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Archived: 6 Durlands Road

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All reports

Inspection report

Date of Inspection: 31 January 2013
Date of Publication: 2 November 2017

The service should have quality checking systems to manage risks and assure the health, welfare and safety of people who receive care (outcome 16)

Not met this standard

We checked that people who use this service

  • Benefit from safe quality care, treatment and support, due to effective decision making and the management of risks to their health, welfare and safety.

How this check was done

We looked at the personal care or treatment records of people who use the service, carried out a visit on 31 January 2013, observed how people were being cared for and talked with carers and / or family members. We talked with staff.

Our judgement

The provider did not have an effective system in place to regularly assess and monitor the quality of the services provided and identify, assess and manage risks to the welfare of people who use the service and others.

Reasons for our judgement

As part of quality monitoring, the home had monthly quality monitoring visits. These visits identified key improvement actions that the home had to undertake. For example, the last visit was in January 2013 and it highlighted a number of actions the home had to undertake such as supervision and appraisal of staff. We found that the home had taken actions. Supervision dates had been recorded in the diary.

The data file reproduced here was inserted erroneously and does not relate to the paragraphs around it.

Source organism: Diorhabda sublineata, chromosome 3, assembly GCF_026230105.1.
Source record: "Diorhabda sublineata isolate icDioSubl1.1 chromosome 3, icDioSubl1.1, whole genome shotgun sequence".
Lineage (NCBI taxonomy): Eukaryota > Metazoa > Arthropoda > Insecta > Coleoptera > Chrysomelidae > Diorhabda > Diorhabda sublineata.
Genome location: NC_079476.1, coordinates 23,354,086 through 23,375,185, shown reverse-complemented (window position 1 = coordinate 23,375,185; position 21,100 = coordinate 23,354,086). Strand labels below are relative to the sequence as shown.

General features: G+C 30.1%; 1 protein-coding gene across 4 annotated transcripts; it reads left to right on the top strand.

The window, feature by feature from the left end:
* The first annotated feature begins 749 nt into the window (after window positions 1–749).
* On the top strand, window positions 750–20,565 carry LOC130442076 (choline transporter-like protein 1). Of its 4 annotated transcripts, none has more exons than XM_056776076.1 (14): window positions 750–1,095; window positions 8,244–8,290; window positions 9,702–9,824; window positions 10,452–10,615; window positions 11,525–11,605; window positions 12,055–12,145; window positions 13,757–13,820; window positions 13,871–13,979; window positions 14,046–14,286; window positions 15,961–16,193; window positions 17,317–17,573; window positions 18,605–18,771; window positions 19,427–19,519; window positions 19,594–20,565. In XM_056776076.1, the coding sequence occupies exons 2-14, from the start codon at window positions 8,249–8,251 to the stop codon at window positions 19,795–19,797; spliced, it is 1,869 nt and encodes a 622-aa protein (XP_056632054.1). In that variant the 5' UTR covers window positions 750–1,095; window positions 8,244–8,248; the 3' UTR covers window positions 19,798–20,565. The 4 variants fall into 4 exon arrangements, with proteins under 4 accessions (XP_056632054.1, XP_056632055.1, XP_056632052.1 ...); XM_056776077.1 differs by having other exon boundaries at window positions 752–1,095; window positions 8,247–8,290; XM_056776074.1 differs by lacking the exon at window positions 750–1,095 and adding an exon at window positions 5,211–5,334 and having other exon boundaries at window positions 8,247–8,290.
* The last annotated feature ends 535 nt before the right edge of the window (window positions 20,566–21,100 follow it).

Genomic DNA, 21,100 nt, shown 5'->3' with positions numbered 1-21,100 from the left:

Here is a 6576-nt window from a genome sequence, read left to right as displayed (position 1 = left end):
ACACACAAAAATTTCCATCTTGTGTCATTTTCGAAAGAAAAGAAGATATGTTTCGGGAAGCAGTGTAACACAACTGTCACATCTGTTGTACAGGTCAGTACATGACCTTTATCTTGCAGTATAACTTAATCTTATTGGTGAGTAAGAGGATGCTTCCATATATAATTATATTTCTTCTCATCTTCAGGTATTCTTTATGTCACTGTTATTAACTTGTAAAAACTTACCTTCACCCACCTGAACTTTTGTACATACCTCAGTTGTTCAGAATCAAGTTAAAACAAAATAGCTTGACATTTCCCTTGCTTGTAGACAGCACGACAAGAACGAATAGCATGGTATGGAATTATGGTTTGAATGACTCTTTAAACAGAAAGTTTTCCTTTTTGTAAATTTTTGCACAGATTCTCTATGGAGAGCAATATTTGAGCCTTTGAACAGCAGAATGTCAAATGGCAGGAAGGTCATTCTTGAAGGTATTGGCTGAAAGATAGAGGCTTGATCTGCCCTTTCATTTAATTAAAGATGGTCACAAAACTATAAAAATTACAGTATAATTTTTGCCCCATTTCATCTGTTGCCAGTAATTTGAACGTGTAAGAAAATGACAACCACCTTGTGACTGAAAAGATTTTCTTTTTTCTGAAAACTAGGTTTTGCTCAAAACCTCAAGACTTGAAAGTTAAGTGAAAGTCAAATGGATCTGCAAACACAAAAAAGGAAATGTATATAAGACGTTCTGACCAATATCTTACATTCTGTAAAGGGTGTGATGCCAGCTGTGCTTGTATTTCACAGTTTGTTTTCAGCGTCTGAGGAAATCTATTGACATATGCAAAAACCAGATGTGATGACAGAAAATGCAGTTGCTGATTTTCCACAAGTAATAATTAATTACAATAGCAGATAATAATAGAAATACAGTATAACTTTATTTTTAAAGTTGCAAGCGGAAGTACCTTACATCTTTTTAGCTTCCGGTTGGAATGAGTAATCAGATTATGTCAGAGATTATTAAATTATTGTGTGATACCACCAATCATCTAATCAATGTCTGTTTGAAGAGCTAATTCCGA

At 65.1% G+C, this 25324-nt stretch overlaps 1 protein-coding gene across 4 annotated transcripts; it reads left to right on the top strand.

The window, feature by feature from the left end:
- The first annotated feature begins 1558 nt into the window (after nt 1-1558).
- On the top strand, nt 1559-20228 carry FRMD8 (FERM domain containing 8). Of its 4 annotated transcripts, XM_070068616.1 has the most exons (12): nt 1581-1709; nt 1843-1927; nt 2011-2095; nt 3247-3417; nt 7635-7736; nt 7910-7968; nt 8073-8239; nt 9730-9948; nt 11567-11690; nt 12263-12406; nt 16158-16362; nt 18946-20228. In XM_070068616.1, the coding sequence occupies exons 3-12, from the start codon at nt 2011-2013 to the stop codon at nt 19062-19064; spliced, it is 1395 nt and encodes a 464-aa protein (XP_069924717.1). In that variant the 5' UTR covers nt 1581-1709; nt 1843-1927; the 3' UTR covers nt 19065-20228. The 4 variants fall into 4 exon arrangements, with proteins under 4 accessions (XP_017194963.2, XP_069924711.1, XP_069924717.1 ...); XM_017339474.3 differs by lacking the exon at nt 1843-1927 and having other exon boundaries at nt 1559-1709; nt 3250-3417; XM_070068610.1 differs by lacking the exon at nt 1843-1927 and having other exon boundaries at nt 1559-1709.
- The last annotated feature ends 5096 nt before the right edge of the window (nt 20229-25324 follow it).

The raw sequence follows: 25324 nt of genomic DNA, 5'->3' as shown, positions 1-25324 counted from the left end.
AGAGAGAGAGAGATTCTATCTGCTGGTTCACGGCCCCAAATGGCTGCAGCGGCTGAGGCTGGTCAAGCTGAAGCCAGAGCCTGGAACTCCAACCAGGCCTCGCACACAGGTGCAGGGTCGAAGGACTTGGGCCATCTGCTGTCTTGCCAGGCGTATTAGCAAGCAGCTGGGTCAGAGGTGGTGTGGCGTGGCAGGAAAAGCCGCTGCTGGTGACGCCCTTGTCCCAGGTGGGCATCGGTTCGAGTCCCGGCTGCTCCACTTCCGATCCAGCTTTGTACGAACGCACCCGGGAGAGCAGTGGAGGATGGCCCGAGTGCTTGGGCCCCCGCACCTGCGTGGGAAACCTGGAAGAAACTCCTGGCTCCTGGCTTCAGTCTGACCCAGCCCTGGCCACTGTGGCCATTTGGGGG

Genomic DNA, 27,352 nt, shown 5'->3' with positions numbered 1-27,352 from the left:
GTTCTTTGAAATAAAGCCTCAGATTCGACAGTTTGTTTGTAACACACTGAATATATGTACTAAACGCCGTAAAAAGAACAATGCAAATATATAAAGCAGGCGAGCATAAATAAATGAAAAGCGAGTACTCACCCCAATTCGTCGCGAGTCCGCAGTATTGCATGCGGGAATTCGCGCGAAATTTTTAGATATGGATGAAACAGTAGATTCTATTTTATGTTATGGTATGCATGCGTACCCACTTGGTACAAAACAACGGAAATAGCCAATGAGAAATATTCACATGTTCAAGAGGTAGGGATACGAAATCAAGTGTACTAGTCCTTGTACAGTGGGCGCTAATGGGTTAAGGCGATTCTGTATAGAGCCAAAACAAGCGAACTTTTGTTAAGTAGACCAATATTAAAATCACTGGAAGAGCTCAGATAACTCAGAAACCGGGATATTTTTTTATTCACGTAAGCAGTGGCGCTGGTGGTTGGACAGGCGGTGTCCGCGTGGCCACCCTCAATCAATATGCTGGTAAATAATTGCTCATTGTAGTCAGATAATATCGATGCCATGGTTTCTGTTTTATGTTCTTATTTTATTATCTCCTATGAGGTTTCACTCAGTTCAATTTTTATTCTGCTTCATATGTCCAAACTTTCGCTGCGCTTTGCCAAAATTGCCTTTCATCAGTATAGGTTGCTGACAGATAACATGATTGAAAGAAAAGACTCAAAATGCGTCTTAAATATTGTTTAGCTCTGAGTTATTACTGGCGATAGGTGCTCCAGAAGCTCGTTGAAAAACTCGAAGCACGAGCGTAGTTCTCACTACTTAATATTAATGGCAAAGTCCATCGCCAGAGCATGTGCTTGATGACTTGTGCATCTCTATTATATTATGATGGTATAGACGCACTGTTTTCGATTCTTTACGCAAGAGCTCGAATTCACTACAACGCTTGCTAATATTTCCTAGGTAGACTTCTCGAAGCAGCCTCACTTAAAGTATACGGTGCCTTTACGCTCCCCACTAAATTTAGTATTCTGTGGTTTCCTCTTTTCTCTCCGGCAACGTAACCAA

The registered manager had recently (January 2013) introduced weekly quality checks in the home. We were shown an example of these checks which included health and safety checks, cleanliness.

The home had been without a registered manager for 12 months, during this time the provider company had changed legal identity and a new management team including management policies and procedures had been put in place. During the absence of a registered manager, senior carer’s had been identified to be in charge of the daily life of people. We spoke to staff who told us that during this time they had focussed on the people’s needs and had “tried their best to keep up with the changing paperwork” and added “the paperwork was new and we didn’t know what to do with it at times.”

The home did not undertake any annual surveys of people who use the service or their relatives. During our inspection, we sought the views of representatives of people who used the service. They told us that their views were not always acted upon. Two relatives told us that a number of times, their member of family had come home with other people’s clothing items. They had complained twice about this. We spoke with two relatives who told us they had some concerns about how the home was run. They had previously raised these with the manager and whilst some of the issues were resolved, a few months later the same issues arose again. They told us that because the home did not have a registered manager, there were “substantial gaps” in the service. We spoke to the new manager who had been recently appointed and she told us that she was making contact with relatives to seek their views of the service and identify ways it could be improved.